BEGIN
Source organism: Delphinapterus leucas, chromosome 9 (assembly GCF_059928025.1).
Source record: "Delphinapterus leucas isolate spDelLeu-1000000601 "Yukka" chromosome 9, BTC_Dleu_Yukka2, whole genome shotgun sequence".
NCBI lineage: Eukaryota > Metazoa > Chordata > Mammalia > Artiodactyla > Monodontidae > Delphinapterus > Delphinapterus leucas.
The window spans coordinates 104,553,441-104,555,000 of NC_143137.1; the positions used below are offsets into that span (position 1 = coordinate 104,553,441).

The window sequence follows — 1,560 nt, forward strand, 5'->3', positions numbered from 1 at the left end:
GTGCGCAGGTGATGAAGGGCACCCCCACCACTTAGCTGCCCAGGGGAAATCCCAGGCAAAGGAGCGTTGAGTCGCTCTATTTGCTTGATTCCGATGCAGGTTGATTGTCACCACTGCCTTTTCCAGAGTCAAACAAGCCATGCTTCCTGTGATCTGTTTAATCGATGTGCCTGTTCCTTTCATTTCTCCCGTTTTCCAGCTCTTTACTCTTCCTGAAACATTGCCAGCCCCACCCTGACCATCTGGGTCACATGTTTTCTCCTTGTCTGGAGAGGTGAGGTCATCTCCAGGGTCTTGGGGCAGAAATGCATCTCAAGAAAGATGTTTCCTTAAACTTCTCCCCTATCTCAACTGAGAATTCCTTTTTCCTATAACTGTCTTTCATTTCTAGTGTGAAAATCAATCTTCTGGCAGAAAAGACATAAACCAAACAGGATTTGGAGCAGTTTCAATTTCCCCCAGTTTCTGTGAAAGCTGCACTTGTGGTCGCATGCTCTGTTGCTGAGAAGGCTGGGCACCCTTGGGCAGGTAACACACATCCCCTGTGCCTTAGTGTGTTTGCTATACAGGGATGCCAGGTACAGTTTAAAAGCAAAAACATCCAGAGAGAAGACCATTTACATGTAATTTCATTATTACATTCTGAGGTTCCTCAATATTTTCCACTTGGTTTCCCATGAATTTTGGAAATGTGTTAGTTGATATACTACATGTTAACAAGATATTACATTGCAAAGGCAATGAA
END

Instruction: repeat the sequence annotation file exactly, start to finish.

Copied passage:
Source organism: Delphinapterus leucas, chromosome 9 (assembly GCF_059928025.1).
Source record: "Delphinapterus leucas isolate spDelLeu-1000000601 "Yukka" chromosome 9, BTC_Dleu_Yukka2, whole genome shotgun sequence".
NCBI lineage: Eukaryota > Metazoa > Chordata > Mammalia > Artiodactyla > Monodontidae > Delphinapterus > Delphinapterus leucas.
The window spans coordinates 104,553,441-104,555,000 of NC_143137.1; the positions used below are offsets into that span (position 1 = coordinate 104,553,441).

The window sequence follows — 1,560 nt, forward strand, 5'->3', positions numbered from 1 at the left end:
GTGCGCAGGTGATGAAGGGCACCCCCACCACTTAGCTGCCCAGGGGAAATCCCAGGCAAAGGAGCGTTGAGTCGCTCTATTTGCTTGATTCCGATGCAGGTTGATTGTCACCACTGCCTTTTCCAGAGTCAAACAAGCCATGCTTCCTGTGATCTGTTTAATCGATGTGCCTGTTCCTTTCATTTCTCCCGTTTTCCAGCTCTTTACTCTTCCTGAAACATTGCCAGCCCCACCCTGACCATCTGGGTCACATGTTTTCTCCTTGTCTGGAGAGGTGAGGTCATCTCCAGGGTCTTGGGGCAGAAATGCATCTCAAGAAAGATGTTTCCTTAAACTTCTCCCCTATCTCAACTGAGAATTCCTTTTTCCTATAACTGTCTTTCATTTCTAGTGTGAAAATCAATCTTCTGGCAGAAAAGACATAAACCAAACAGGATTTGGAGCAGTTTCAATTTCCCCCAGTTTCTGTGAAAGCTGCACTTGTGGTCGCATGCTCTGTTGCTGAGAAGGCTGGGCACCCTTGGGCAGGTAACACACATCCCCTGTGCCTTAGTGTGTTTGCTATACAGGGATGCCAGGTACAGTTTAAAAGCAAAAACATCCAGAGAGAAGACCATTTACATGTAATTTCATTATTACATTCTGAGGTTCCTCAATATTTTCCACTTGGTTTCCCATGAATTTTGGAAATGTGTTAGTTGATATACTACATGTTAACAAGATATTACATTGCAAAGGCAATGAA